Anticipation is an emotion I have always associated with traveling. My imagination runs wild when I begin to fantasize of adventures that may come about while exploring new city streets. My appetite grows when I wonder how other communities offer and enjoy hospitality. After all, good food, good wine and pleasant company is what unites all cultures and civilizations! With an additional dash of architectural design and style, we are ready for a weekend well spent!
Toronto is a culturally rich city, as one would expect. It is full of youth and beauty and clearly evokes a certain standard of living. Not only is this prominent by the amount of Audi’s and Porsche’s on the roads; but the restaurants and rooftop bars have an attention to detail which tailors to Toronto’s vibrant millennial culture. For the first time in my career I have been more delighted by the atmosphere and design of Toronto eateries than I was impressed by the food. I experienced no terrible meal of course, but I found myself more in awe at color schemes and fabric choices than at flavor combinations. I am looking forward to returning and experiencing the internationally acclaimed Canoe and Aloe, but for an introdutory visit, feast your eyes and your appetite on the following:
Make it a point to visit Colette, a more than French Bistro located on Wellington St. The interior is designed by Gianpiero Pugliese and boasts of full Parisian-style throughout the bakery, café, bar and library. The dining room and wrap around terrace decorated with topiaries and scalloped valances are beyond regal. The chandeliers which hang from a high ceiling will have you question if you are dining at Versailles. Join for Saturday brunch and begin your Toronto adventures at Colette. Savor French favorites such as a croque monsieur or madame and sip your coffee with pinkies up.
Art Deco meets Italian Renaissance at Oretta. Located on the see and be seen King St., Oretta’s clashy pastel, jewel toned interior paired with stiking accents of gold inspire pure dolce vita. Their menu is designed for anytime of day (oretta translates into any hour) and offers seasonal Italian favorites that will please anyone. Pizzas are thin crusted and delicious, their pastas are flavorful and plentiful. Their mostly all Italian wine list is impressive. Though, nothing is more impressive than Oretta’s airy sophistication.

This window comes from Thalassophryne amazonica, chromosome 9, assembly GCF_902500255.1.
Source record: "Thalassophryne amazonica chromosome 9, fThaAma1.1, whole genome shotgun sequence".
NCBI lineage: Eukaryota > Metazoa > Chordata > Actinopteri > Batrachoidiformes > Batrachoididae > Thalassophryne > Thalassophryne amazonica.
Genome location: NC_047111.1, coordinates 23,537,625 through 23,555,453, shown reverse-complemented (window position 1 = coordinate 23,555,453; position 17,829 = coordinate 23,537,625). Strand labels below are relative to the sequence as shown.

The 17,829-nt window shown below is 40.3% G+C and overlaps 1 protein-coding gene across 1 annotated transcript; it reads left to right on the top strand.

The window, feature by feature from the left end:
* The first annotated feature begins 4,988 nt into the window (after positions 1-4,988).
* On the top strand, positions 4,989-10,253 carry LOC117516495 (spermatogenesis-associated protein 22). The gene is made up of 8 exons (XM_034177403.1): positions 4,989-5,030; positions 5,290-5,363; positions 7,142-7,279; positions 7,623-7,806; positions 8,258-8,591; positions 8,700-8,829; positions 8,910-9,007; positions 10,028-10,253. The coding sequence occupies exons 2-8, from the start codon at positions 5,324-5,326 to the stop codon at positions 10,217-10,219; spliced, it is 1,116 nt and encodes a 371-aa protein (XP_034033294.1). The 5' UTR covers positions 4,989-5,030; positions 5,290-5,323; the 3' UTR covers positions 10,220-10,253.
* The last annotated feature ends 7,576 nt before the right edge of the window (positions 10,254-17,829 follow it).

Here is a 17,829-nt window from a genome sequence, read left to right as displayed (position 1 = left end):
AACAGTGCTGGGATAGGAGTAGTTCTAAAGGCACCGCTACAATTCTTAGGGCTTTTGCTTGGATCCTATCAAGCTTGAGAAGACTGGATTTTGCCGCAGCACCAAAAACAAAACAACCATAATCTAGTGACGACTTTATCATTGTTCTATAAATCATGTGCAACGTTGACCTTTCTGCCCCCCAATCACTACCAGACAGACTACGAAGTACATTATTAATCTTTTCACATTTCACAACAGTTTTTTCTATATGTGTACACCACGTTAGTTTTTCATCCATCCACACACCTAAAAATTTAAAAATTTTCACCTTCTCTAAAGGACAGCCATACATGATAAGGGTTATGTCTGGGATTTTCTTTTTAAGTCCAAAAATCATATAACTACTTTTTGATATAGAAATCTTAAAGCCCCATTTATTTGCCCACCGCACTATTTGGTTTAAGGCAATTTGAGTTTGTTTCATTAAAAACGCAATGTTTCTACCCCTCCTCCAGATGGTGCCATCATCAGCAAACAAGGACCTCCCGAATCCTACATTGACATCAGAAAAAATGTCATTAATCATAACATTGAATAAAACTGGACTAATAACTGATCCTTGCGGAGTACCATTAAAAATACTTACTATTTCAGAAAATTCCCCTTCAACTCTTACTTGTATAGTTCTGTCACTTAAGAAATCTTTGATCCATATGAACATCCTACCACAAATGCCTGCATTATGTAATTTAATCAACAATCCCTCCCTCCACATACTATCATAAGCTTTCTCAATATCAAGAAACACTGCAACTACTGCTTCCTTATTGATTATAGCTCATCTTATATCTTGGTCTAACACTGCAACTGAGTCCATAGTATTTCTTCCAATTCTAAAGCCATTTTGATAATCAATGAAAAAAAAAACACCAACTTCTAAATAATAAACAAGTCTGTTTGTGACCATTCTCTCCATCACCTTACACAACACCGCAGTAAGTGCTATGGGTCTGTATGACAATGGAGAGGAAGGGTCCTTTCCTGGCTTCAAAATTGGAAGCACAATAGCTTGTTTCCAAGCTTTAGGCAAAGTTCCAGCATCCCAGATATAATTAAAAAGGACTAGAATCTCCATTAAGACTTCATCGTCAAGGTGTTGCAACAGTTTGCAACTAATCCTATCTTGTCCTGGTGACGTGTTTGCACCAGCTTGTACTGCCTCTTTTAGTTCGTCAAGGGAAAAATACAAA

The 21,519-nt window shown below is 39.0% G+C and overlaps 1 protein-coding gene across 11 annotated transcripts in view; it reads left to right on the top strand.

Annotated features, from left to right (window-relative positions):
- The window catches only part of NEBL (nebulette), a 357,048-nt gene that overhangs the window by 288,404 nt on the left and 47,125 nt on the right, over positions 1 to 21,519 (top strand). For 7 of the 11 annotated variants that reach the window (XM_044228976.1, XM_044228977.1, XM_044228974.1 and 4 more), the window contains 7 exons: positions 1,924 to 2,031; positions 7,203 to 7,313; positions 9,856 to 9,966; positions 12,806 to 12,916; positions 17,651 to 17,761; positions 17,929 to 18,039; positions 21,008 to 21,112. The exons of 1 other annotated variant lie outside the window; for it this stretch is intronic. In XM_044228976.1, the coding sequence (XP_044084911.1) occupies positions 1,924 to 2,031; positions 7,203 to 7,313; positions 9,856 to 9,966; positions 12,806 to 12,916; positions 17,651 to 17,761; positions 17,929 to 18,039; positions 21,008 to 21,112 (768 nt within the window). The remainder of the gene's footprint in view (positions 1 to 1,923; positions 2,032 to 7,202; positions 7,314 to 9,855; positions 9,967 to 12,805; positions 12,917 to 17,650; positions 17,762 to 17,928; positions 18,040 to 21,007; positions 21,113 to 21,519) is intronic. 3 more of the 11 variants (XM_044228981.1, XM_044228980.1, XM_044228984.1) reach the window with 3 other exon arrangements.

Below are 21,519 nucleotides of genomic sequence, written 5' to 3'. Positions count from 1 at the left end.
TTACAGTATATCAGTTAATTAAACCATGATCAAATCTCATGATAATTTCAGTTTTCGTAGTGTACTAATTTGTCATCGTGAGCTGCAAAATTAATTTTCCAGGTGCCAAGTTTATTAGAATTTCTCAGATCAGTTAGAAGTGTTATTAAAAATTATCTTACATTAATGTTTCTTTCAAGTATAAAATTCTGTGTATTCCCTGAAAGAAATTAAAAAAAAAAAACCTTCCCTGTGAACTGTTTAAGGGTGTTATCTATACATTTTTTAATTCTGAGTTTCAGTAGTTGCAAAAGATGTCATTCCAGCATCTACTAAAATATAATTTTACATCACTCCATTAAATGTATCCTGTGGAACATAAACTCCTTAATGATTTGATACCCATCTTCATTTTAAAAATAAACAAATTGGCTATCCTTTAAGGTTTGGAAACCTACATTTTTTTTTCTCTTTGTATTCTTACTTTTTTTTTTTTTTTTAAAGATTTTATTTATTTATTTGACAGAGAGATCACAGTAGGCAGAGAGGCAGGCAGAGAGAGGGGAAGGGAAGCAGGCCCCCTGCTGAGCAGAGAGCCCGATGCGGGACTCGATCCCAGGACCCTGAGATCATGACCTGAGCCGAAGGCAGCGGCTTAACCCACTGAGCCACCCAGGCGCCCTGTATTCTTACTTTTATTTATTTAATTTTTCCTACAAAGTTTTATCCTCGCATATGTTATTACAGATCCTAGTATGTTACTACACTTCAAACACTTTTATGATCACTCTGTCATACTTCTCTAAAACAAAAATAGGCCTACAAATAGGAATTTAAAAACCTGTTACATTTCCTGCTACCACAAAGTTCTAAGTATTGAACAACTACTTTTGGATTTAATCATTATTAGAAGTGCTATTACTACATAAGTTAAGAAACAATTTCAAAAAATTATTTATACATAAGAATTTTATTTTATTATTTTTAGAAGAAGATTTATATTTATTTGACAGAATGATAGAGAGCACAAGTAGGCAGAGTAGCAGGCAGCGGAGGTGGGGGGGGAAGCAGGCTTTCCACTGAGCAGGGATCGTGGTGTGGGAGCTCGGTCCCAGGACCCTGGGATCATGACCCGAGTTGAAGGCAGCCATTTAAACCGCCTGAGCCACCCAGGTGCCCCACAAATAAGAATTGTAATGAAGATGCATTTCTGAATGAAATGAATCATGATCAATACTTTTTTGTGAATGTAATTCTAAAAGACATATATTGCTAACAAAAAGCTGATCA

For Soigné ingredients and a direct view of the CN Tower, visit Lavelle. This rooftop bar also located on King St. may give off Jersey Shore nightclub vibes at first, but those vibes will quickly turn into luxe sophistication. Chef Romain Avril helms the kitchen, and though Michelin has yet to arrive in Canada, Chef Avril is serving up Michelin quality. Cocktails are inventive and certainly pack a punch for your buck. Spend your day at Lavelle and enjoy the Canadian breeze with a view!
Foie Gras is without a doubt one of my favorite foods. The first time I had Foie Gras was at this little French Bistro in Chicago called The Red Rooster. Located on the corner of Halsted and Armitage in Chicago’s Lincoln Park neighborhood, The Red Rooster was steps away from legendary Charlie Trotter’s and Alinea. The quaint bistro has since closed, but I have fond memories that my taste buds thank me for!